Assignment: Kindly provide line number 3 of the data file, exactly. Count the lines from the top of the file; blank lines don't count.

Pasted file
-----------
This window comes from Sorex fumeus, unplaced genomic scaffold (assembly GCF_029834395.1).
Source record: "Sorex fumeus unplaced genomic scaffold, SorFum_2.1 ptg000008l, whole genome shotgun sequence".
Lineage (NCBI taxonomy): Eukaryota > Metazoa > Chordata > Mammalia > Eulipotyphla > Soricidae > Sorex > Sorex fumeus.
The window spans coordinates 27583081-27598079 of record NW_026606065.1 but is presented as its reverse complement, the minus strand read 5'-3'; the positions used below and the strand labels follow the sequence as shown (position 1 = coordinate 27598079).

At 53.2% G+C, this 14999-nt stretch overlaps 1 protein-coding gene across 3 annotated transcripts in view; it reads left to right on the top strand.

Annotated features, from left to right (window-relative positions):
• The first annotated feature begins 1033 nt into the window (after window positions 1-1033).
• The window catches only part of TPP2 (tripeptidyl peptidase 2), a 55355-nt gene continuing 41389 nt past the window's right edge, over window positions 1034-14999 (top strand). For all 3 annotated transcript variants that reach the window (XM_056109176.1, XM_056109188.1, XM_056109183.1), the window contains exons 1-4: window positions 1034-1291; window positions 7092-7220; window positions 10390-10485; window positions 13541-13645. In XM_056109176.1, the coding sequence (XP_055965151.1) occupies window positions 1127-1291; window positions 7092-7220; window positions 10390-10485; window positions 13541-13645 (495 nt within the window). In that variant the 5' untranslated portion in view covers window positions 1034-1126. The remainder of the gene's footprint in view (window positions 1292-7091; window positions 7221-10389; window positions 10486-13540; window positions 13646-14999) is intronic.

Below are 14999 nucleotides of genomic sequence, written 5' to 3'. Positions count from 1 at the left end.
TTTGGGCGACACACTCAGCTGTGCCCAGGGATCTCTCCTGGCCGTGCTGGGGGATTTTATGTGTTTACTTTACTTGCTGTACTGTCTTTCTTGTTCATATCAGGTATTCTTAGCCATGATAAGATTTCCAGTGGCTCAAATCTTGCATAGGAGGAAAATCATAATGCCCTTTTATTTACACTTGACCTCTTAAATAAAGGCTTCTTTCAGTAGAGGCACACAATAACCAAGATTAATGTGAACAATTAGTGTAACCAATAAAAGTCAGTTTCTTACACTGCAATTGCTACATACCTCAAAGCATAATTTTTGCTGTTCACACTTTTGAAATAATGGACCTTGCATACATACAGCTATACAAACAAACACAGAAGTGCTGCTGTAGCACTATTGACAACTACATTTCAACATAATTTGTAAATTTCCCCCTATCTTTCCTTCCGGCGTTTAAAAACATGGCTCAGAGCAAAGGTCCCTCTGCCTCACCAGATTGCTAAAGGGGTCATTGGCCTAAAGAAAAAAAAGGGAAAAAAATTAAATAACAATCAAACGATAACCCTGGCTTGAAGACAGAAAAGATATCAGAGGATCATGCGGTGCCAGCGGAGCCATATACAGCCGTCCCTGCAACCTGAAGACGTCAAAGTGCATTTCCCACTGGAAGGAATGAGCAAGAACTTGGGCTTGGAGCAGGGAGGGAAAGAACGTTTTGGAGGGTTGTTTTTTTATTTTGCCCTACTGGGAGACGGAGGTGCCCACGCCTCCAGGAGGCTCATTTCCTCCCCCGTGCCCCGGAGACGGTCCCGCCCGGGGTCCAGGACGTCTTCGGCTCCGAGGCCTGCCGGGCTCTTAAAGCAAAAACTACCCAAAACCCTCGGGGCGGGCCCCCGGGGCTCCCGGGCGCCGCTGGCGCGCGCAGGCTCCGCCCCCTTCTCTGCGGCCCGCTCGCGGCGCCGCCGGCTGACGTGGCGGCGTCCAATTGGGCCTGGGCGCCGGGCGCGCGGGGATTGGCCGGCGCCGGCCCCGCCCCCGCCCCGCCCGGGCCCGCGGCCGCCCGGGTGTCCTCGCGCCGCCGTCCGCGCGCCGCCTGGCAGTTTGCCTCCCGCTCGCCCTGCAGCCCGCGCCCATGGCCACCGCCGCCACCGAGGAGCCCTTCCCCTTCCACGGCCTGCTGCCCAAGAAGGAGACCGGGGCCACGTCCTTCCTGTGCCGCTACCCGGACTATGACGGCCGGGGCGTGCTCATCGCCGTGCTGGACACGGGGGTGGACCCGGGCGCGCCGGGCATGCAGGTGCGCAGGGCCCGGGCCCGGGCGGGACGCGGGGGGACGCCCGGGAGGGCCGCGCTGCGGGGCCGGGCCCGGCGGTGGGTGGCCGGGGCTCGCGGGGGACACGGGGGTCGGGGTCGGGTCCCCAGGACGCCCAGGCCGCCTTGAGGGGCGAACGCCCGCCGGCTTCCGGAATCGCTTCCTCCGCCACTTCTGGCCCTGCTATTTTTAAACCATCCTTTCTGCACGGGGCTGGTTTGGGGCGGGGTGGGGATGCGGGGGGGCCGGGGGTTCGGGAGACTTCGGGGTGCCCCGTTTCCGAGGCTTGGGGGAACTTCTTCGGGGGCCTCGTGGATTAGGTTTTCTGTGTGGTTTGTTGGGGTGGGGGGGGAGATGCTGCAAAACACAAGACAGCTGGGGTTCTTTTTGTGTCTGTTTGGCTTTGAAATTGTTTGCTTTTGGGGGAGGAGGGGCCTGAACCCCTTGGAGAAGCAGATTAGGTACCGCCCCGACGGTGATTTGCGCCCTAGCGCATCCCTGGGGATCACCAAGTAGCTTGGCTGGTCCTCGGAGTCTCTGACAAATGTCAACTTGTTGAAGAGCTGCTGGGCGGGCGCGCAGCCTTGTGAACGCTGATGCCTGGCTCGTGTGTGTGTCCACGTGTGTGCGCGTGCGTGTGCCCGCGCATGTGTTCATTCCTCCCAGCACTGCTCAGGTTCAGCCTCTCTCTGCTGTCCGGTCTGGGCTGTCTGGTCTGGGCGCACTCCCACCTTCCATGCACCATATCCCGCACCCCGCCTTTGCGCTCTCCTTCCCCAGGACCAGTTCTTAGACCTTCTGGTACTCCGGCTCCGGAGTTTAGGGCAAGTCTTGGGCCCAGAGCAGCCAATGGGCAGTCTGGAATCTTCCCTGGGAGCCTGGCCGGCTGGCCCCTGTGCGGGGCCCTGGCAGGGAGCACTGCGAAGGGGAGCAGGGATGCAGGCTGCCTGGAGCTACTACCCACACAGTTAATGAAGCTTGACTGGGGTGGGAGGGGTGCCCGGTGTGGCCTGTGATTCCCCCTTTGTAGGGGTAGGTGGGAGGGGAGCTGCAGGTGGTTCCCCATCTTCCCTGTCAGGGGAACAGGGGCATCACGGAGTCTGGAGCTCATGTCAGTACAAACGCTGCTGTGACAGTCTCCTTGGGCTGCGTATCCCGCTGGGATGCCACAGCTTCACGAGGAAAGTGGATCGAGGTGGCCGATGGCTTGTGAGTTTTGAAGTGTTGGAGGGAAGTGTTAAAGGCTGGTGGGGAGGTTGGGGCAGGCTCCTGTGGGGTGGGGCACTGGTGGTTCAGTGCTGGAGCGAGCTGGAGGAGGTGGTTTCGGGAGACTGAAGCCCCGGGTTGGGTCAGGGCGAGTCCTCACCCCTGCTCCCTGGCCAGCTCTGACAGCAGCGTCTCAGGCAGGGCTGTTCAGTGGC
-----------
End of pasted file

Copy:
Lineage (NCBI taxonomy): Eukaryota > Metazoa > Chordata > Mammalia > Eulipotyphla > Soricidae > Sorex > Sorex fumeus.